Research project combines ultrasound technology, computer modeling & neurosurgery experts to find a better way to measure intracranial pressure from the football field to the battlefield
Cambridge, MA, USA – Royal Philips (NYSE: PHG, AEX: PHIA) today announced it has teamed up with the Massachusetts Institute of Technology (MIT) to research the use of Philips ultrasound technology and MIT physiological modeling as a less invasive way to measure intracranial pressure (ICP), an essential tool in managing patients with brain injuries. It could also allow doctors to use the measurement on less critical patients, who might not normally be considered for such monitoring. During the study, Philips will work with leading experts in the field of neurosurgery to test a core estimation algorithm that has been developed by the Integrative Neuro-monitoring and Critical Care Informatics Group in MIT’s Institute for Medical Engineering and Science (IMES).
Today’s standard ICP measurement procedures require surgical penetration of the skull or lumbar spine and insertion of a catheter into the cerebrospinal fluid space or neural tissue posing a high risk of infection and damage to vital brain structures. Due to the invasive nature of the procedure, only a small number of patients who may require ICP monitoring are typically tracked and benefit from it – often those suffering from the most severe head injuries. This trial could create the opportunity to take ICP measurements in an expanded group of patients who would not routinely be monitored because of the health risks involved with measuring ICP.
“The current invasive method of measuring ICP is used only in the sickest patients, but knowledge of ICP is potentially important in a much broader population,” says Thomas Heldt, the Hermann L.F. von Helmholtz Career Development Professor at MIT's IMES and assistant professor in MIT’s Department of Electrical Engineering and Computer Science, who is principal investigator of the study. “Our goal is to develop a noninvasive method of measuring ICP that could be used in treating a much wider range of conditions. This project gives us an exciting opportunity to test innovative hardware and modeling techniques at the bedside in real time."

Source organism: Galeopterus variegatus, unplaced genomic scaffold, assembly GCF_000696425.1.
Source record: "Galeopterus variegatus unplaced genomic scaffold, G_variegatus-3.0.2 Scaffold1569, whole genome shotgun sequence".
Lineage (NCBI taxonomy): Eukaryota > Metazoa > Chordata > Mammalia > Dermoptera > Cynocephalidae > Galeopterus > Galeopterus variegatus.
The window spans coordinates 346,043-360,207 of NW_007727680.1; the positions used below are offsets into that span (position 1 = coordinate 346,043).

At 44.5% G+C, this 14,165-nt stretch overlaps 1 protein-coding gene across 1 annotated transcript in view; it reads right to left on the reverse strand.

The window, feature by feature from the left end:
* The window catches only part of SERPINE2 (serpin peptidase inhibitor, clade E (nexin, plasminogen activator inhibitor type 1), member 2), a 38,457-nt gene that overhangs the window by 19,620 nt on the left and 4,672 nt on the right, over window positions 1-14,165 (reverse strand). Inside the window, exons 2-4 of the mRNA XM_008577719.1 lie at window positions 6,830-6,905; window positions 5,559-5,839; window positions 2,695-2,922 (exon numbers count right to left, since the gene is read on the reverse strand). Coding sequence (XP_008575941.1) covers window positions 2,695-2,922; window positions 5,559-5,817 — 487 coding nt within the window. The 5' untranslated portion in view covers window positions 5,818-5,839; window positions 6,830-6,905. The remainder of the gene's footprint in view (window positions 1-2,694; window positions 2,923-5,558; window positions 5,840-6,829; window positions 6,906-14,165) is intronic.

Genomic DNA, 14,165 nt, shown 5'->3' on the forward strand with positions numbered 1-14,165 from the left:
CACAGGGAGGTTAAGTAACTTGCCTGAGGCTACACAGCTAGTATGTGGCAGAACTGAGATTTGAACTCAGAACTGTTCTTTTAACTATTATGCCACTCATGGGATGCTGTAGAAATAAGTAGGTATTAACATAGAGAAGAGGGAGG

Over the next two years, Philips will work with MIT to research a fully non-invasive and calibration-free approach to estimating ICP and thereby enable better diagnosis and triage in cases where a patient has suffered a brain injury (football field, ambulance, battlefield, and emergency room). Using Philips portable ultrasound technologies and monitoring technologies, as well as the MIT model-based estimation approach, researchers hope to get the value of ICP without penetrating the skull. Further, researchers hope to expand the use of the technology to non-traditional patients, such as those with unexplained headaches, mild and moderate traumatic brain injury, or even coma patients, who normally would not have access to this type of procedure, but who could potentially benefit from it.
Philips recently announced the opening of its new Philips Research headquarters for North America in Cambridge, Massachusetts, where it will perform these types of research projects in close collaboration with local academic and healthcare partners. Focused on understanding how medical technologies can be adapted to tackle some of society’s most pressing issues, Philips hopes that this type of research can lead to meaningful innovations that can help reduce care costs and improve patient results.
“Today it is very difficult to gauge the level of head trauma someone has sustained at the scene of an incident, because there is no quick and effective way to gauge the pressure inside the skull,” said Dr. Joseph Frassica, Chief Science Officer of Philips Research North America. “Through this research, we hope to use the same technology most people associate with the first images of their child, in a way that has the potential to help us to differentiate a concussion from a serious traumatic brain injury and everything in between. Whether you’re a high school football player, in the NFL, a soldier in the battlefield, or unfortunate enough to be injured in an auto accident – we hope that this technology will give first responders a better way to determine if you have a life-threatening brain injury and allow faster and more accurate triage and treatment. By improving access and response times, these types of solutions have the potential to really impact patient outcomes.”